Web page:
As Tobias says, in the end it’s the matter of whether or not the consumer/customer feels the price is justified for what is being provided – but sometimes you wonder if the justification is that they feel the price is justified, or that the expensive needs to be justified.

    Liked by 1 person

    1. “Locking yourself into a very specific and expensive delivery model with limited options,” as Andrew states, is precisely is what is happening here. It’s like a blade server or a hyperconverged solution or a DB that works only within the dictated options of the one producer. One might as well call such an equivalent coffee drink producing device Coffee Maker Ware (CMware), Beanacle or Infusion Brewing Machine — never mind, that last moniker is already taken. Convenience and one-stop-shopping can and do have their place, in the computer industry as well as for coffee drinkers, and thankfully, there is room for a lot of variations on what people prefer and are willing to pay for. Still, when it comes to coffee, why narrow your options when there is such a plethora available?:

      Liked by 1 person

      1. For most coffee machines you’re not completely “locking yourself into a very specific and expensive delivery model” as there are 3rd party pods available at around two-thirds the price of the official pods. Still expensive, but significantly less expensive. On the other hand, Keurig tried to introduce DRM to force consumers to use only official pods (see but the market didn’t think much of that… (and of course people found all sorts of ways round the DRM).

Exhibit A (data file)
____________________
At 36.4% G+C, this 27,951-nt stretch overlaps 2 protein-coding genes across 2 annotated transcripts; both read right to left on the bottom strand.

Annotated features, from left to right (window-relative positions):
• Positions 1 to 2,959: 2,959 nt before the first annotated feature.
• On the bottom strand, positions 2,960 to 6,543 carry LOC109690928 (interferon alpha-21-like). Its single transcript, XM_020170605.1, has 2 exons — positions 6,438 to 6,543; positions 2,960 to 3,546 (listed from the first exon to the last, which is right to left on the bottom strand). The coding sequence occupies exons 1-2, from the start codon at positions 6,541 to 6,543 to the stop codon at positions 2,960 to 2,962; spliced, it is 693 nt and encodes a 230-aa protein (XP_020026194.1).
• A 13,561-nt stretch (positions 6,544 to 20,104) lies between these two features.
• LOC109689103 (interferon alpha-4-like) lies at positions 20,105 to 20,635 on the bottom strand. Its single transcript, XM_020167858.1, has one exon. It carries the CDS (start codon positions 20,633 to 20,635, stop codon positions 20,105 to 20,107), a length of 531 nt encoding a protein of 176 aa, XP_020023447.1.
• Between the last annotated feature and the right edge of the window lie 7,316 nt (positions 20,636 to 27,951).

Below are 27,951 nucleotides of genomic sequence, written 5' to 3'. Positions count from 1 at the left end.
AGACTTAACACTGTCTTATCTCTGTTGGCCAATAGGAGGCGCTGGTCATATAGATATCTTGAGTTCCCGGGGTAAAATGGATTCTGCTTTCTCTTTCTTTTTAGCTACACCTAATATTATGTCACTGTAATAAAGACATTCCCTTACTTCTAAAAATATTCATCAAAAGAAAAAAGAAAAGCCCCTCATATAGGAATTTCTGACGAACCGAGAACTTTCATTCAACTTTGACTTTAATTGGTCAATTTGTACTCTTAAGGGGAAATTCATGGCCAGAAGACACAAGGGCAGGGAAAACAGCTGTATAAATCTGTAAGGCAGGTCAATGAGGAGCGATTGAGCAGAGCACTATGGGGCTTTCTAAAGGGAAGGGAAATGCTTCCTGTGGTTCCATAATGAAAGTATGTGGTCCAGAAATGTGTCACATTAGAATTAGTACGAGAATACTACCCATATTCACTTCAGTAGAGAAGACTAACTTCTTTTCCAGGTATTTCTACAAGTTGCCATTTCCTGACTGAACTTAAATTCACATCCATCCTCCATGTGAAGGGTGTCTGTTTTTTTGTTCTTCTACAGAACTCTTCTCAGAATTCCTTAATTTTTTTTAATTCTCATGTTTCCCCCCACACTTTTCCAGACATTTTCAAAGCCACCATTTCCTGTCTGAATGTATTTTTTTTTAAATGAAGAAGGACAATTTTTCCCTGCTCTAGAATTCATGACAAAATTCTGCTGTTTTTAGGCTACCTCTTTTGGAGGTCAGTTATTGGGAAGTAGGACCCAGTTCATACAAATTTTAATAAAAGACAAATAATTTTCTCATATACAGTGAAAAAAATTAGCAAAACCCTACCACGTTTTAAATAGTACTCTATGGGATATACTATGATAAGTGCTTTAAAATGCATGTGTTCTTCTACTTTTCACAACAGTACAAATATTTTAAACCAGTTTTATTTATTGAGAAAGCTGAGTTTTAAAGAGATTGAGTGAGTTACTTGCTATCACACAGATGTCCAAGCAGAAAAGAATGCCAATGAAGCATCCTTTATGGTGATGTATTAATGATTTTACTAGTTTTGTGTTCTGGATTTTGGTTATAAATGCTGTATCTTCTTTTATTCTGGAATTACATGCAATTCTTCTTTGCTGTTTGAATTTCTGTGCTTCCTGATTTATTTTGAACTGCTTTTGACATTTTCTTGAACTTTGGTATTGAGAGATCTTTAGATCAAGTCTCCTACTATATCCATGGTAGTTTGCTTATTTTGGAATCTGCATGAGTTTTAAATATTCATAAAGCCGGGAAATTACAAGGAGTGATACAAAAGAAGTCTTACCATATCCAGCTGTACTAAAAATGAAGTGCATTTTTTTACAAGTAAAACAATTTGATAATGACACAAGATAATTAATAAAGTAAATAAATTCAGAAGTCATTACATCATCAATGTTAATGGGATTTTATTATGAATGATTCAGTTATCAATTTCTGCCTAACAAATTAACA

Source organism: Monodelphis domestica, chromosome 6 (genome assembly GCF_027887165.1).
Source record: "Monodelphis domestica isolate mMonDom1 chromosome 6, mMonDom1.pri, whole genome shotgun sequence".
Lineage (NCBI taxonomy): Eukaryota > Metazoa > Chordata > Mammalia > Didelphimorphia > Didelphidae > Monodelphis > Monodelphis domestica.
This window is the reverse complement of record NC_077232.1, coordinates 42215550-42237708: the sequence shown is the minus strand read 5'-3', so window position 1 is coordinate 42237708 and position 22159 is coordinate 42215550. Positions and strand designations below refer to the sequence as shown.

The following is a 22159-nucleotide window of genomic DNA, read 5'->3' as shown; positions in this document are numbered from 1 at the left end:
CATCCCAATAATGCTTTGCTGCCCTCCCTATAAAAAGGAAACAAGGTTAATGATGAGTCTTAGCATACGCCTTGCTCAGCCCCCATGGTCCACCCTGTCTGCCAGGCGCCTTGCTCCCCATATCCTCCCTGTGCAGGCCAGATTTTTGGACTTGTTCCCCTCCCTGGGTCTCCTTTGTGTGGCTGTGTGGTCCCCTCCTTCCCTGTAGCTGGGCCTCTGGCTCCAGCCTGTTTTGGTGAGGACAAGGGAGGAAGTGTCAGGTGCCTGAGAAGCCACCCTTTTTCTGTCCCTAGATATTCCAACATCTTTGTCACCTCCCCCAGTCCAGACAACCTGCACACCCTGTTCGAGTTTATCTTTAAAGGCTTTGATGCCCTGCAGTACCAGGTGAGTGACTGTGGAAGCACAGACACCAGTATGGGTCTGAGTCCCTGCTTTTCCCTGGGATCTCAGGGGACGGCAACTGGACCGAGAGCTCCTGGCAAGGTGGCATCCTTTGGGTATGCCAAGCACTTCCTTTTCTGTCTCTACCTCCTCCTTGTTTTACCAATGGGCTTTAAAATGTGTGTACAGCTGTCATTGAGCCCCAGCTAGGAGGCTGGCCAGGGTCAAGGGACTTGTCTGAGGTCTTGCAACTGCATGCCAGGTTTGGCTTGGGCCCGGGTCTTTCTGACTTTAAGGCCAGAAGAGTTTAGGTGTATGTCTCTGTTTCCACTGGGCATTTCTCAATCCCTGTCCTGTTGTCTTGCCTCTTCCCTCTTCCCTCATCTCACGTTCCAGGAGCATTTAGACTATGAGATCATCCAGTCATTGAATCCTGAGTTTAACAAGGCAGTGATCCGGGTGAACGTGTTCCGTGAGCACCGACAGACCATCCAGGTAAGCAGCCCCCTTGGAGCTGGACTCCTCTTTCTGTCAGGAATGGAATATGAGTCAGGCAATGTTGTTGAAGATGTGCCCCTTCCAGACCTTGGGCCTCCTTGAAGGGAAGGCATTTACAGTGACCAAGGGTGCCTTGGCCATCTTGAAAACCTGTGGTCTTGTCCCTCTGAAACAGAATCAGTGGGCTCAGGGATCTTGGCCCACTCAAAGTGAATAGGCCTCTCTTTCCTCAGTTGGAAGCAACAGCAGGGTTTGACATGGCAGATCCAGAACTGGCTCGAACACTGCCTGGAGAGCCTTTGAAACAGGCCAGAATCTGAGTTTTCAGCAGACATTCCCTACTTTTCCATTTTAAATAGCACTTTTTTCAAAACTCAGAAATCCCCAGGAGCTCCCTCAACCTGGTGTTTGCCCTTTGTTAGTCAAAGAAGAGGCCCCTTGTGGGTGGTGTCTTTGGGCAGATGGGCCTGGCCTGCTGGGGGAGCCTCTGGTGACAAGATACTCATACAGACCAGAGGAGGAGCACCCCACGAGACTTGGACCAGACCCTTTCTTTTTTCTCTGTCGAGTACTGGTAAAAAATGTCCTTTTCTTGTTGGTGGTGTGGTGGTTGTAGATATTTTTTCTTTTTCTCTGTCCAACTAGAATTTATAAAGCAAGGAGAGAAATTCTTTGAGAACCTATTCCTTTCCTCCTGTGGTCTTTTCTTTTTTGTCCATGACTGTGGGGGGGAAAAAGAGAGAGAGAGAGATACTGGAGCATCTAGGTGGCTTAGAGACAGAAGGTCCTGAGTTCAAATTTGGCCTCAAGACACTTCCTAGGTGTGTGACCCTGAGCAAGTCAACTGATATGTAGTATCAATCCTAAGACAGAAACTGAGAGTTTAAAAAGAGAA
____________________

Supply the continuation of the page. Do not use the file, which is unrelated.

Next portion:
Liked by 1 person

      2. @Phillip:
        That may be true for coffee machines (see also my reference posted above regarding the Keurig hack), but it (at least legally) cannot be dealt with in many IT areas. The point is to not overly focus on coffee, but rather to take a look at the product packaging, marketing and licensing aspects of this article, which have far-reaching consequences and impact on the IT world. The upshots of much of the anguish caused by being locked into certain products are either “workarounds” or the embracing of open source options, which exist for good reasons!


  5. Teapigs are doing a similar thing with teabags as Nespresso have done with coffee pods. They are at around the 28p / bag range (or less if you buy in bulk).

    The marketing is all innocent / chutes / premium (you can almost hear the ukuleles and glockenspiels). All very nice.

    Whilst I doubt that I could tell the difference between a cup of Teapig and another Leading Teabag Manufacturer, I can guarantee that both taste a heck of a lot nicer than any flavour of hypervisor you might brew up.

    Liked by 1 person

  6. Nice article, Rachel, but just because tea and coffee are both hot and wet doesn’t make them comparable in the marketplace!

    Tea is a mature product with most drinkers being able to express a product-related preference for variety (be it Earl Grey or ‘builders’), or even brand (Monkey!). In teabag form, it is portable and complies to open standards, working with any cup or teapot, and any suitable source of hot water. Tea is definitely a product and marketeers compete on why their tea is better than someone else’s.